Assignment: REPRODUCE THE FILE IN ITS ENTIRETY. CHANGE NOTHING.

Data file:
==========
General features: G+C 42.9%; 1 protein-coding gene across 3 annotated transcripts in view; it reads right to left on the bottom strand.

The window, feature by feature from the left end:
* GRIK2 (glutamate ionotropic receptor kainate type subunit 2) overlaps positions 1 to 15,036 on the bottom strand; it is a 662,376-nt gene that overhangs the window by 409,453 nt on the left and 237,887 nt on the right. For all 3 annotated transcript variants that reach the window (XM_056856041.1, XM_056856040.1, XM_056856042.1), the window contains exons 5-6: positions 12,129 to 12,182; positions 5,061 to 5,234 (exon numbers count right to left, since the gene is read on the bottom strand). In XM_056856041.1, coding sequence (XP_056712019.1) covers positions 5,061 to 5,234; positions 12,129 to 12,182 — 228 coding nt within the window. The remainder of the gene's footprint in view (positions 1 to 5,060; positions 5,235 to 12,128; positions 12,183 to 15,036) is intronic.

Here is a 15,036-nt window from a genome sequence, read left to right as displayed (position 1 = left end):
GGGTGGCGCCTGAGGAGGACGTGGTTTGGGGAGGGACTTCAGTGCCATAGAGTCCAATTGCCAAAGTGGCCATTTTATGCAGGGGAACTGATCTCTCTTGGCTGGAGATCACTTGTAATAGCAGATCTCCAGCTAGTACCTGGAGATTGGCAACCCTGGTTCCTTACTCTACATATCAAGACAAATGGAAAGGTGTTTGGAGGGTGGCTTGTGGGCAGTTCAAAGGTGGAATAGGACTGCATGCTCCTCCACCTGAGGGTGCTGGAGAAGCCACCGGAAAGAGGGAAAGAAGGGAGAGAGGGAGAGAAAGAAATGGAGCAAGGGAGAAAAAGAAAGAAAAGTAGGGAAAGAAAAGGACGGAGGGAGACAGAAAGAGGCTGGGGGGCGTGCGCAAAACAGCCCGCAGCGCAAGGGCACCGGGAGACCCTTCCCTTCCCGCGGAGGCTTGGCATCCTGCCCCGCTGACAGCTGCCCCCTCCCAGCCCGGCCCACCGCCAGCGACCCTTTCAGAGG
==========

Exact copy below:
General features: G+C 42.9%; 1 protein-coding gene across 3 annotated transcripts in view; it reads right to left on the bottom strand.

The window, feature by feature from the left end:
* GRIK2 (glutamate ionotropic receptor kainate type subunit 2) overlaps positions 1 to 15,036 on the bottom strand; it is a 662,376-nt gene that overhangs the window by 409,453 nt on the left and 237,887 nt on the right. For all 3 annotated transcript variants that reach the window (XM_056856041.1, XM_056856040.1, XM_056856042.1), the window contains exons 5-6: positions 12,129 to 12,182; positions 5,061 to 5,234 (exon numbers count right to left, since the gene is read on the bottom strand). In XM_056856041.1, coding sequence (XP_056712019.1) covers positions 5,061 to 5,234; positions 12,129 to 12,182 — 228 coding nt within the window. The remainder of the gene's footprint in view (positions 1 to 5,060; positions 5,235 to 12,128; positions 12,183 to 15,036) is intronic.

Here is a 15,036-nt window from a genome sequence, read left to right as displayed (position 1 = left end):
GGGTGGCGCCTGAGGAGGACGTGGTTTGGGGAGGGACTTCAGTGCCATAGAGTCCAATTGCCAAAGTGGCCATTTTATGCAGGGGAACTGATCTCTCTTGGCTGGAGATCACTTGTAATAGCAGATCTCCAGCTAGTACCTGGAGATTGGCAACCCTGGTTCCTTACTCTACATATCAAGACAAATGGAAAGGTGTTTGGAGGGTGGCTTGTGGGCAGTTCAAAGGTGGAATAGGACTGCATGCTCCTCCACCTGAGGGTGCTGGAGAAGCCACCGGAAAGAGGGAAAGAAGGGAGAGAGGGAGAGAAAGAAATGGAGCAAGGGAGAAAAAGAAAGAAAAGTAGGGAAAGAAAAGGACGGAGGGAGACAGAAAGAGGCTGGGGGGCGTGCGCAAAACAGCCCGCAGCGCAAGGGCACCGGGAGACCCTTCCCTTCCCGCGGAGGCTTGGCATCCTGCCCCGCTGACAGCTGCCCCCTCCCAGCCCGGCCCACCGCCAGCGACCCTTTCAGAGG